Australia in the Asian Champions League: half-time review

With three of six matches played, it seems fitting to take a breather and assess Australia’s inaugural ACL campaign. Due to the vagaries of Asian Football Confederation deadlines Aussie teams are stuck in a one-year lag, with the Premiers (Adelaide United) and Champions (Sydney FC) of the previous season competing in this year’s cup. Consequently it’s all a little weird, with the embattled Sydney squad of 06-07 playing top Asian sides based on the performances of the unButchered, Dwight-enhanced team of 05-06, while Adelaide were thrust into battle with Chinese Super League champions Shandong Luneng barely a fortnight from their 6-0 humiliation at Telstra Dome*. For both sides it’s been the proverbial crucible, and the results have been decidely mixed.

Lest anyone forget, this is uncharted territory for any Australian domestic football team, and these two teams have been put into
draws with super-teams from mature, successful leagues (particularly the J and K-Leagues) unhindered by anything approaching the A-League’s $1.7 million salary cap – indeed, most of Sydney and Adelaide’s opponents field players worth more than either side’s squad put together. ANZAC Tests they ain’t.

First, the groups:

With only the topmost team qualifying for playoffs, Adelaide have effectively kissed their chances of qualifying from group G goodbye a week ago when they failed to defend a 2-0 lead against Seongnam Chunma Ilhwa*, whose subsequent equalisation dudded both sides, each now stranded five points behind Shandong Luneng who hammered V(for Vietnam)-League champs Gach Dong Tam Long An** 4-0 to go three wins in a row. It was a match Adelaide will rue, as Young Socceroos Nathan Burns and Bruce Djite (think Mark Viduka born in the USA via Cote d’Ivoire and Togo) combined brilliantly to bamboozle a veteran Korean defense (each must wonder how they didn’t score a brace apeice) only for the visitors to claw their way back with some pacy flanking in the second half.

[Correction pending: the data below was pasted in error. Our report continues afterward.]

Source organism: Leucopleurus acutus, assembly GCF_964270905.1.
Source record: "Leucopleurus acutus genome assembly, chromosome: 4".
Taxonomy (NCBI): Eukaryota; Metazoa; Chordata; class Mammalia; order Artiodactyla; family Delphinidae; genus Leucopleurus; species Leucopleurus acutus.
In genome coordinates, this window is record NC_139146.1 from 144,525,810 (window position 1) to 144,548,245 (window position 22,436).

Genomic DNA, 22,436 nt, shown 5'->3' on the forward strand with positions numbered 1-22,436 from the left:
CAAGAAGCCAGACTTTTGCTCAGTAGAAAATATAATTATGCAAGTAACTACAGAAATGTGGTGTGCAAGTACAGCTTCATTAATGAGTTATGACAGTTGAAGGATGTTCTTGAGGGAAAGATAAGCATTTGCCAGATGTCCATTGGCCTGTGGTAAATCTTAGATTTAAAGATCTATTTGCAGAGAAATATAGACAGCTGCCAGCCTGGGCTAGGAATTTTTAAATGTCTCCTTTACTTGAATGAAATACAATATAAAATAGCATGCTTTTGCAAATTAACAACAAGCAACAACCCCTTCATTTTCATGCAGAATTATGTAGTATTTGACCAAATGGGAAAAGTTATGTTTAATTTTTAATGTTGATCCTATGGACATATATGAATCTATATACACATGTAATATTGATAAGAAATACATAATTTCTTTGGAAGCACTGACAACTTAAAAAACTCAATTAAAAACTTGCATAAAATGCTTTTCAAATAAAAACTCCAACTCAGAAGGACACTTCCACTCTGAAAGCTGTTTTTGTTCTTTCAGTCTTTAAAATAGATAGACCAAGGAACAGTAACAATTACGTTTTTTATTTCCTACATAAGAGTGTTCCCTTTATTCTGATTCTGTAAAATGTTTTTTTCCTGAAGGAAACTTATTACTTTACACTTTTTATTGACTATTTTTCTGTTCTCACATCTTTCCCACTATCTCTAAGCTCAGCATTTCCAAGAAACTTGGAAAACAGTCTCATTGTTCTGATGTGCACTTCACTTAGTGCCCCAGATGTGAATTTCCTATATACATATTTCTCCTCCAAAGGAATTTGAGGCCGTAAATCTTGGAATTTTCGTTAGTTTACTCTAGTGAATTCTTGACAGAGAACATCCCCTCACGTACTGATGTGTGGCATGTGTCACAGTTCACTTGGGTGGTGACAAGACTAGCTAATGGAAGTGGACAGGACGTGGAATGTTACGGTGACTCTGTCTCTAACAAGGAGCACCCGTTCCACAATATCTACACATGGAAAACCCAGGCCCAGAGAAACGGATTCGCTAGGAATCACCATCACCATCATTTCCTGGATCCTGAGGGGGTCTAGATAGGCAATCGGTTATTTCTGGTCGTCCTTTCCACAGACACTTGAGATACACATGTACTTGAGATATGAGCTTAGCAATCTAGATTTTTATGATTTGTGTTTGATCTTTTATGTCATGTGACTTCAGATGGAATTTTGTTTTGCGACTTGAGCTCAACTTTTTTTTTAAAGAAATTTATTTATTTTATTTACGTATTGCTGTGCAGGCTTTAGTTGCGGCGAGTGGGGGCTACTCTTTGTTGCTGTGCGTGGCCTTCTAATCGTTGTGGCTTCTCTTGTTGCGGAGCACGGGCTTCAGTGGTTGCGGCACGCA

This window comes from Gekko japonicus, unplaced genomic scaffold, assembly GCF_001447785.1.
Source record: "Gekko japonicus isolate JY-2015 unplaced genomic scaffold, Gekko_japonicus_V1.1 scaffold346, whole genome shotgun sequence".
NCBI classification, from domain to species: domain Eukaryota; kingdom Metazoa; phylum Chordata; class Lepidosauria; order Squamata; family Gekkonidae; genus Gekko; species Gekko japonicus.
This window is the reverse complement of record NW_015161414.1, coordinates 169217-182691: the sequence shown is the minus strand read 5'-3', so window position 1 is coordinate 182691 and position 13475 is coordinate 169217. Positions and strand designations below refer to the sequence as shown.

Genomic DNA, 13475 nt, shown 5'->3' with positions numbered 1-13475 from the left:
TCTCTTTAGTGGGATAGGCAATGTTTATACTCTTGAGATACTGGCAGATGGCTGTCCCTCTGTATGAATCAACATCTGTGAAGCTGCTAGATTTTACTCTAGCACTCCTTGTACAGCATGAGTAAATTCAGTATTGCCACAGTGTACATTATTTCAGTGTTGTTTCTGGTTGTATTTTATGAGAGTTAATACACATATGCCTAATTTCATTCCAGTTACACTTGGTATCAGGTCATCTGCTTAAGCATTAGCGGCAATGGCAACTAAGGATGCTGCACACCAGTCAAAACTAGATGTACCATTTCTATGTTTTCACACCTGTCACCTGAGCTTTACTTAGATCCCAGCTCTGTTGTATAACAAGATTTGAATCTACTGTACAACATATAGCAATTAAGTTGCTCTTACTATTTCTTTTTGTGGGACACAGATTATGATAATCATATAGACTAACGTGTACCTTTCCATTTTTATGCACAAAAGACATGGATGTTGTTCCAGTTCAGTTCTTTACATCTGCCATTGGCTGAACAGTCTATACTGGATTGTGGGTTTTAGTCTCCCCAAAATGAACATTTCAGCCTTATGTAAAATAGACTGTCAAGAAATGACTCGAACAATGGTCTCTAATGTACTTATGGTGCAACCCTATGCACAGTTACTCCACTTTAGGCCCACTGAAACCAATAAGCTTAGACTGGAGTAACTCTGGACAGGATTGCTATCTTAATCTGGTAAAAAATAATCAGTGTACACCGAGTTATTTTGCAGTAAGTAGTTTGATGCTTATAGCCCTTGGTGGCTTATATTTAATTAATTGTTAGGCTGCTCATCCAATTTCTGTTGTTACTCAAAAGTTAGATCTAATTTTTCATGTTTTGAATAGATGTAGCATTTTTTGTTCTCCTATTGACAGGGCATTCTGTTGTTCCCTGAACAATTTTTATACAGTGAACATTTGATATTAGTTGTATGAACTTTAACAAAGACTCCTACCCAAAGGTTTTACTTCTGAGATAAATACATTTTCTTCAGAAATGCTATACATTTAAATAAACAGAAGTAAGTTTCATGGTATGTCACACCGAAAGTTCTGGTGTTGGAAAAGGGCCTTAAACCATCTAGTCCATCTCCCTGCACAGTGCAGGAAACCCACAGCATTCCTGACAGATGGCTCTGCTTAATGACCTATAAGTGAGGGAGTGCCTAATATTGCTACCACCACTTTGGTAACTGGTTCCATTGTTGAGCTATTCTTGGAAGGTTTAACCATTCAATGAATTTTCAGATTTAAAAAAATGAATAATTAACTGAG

Sydney’s position in group E is salvagable but salvation is no longer directly in their hands. Sitting at third with four points from a win, draw and loss following their 2-1 defeat to Persik Kediri, the inaugural champions now need to win every match and hope either Shanghai Shenhua or Persik ambush Urawa Red Diamonds in either side’s home match in order to qualifiy. As it happens, they too will be mourning a 2-2 home draw, in this case last month’s match against Urawa, who were let back in the game after an uncharacteristic fumble from Sydney’s form goalkeeper, Clint Bolton, after the home side had gone up 2-0 in the first twenty-three minutes; David Carney nabbing the opener in inside 56 seconds from a piercing Mark Milligan pass.

Already it is apparent that playing in Asia is challenging venture: Sydney FC have now played matches in sub-zero temperatures in Shanghai and last week at Solo City they braved 33ºC and 85% humidity on a pitch that was fit for scuba diving only the night before due to monsoonal rains – to deleterious effect.

Also playing on the coaches minds will be the physical mismatch between many Asian players and the direct, physical style of play favoured by Australian sides, which has contributed to more than a few lopsided foul sheets; though few referees have exhibited the one-eyed prejudice that characterised Australia’s World Cup campaign. However the low yellow card threshold, where two seperate yellow cards in the group stage are enough to earn a one-match suspension has proved hazardous already: Sydney have already had two players suspended this way, which has cut a below-strength squad even further, while a similar threat looms over Adelaide.

In fairness, some of these lessons could only be learnt the hard way, and both teams can fairly claim to have been hobbled by Cranky Coach Implosion Syndrome prior to their campaigns, yet already several issues have emerged in both side’s campaigns particularly as concerns preparation, fitness, discipline and acclimatisation, all of which need to be addressed if Australian sides are to prosper in the ACL.

* Melbourne, having sealed the competition’s first Double (oh how we hates them…) have qualified for 2008, and Adelaide, runners up in both categories will return as well. Don’t ask me wether that’s because they came second in the final or were runners up for the premiership. Please.

**a bizarre team in its own right: one of the premier K-League sides, with numerous titles, it is funded by the Moonies and draws an average crowd of just 7,000.

*** any suggestions on abbreviations, nicknames? I was thinking: ‘the Vietnamese Side With The Really Long Name I Don’t Have A Chance Of Pronouncing Correctly’…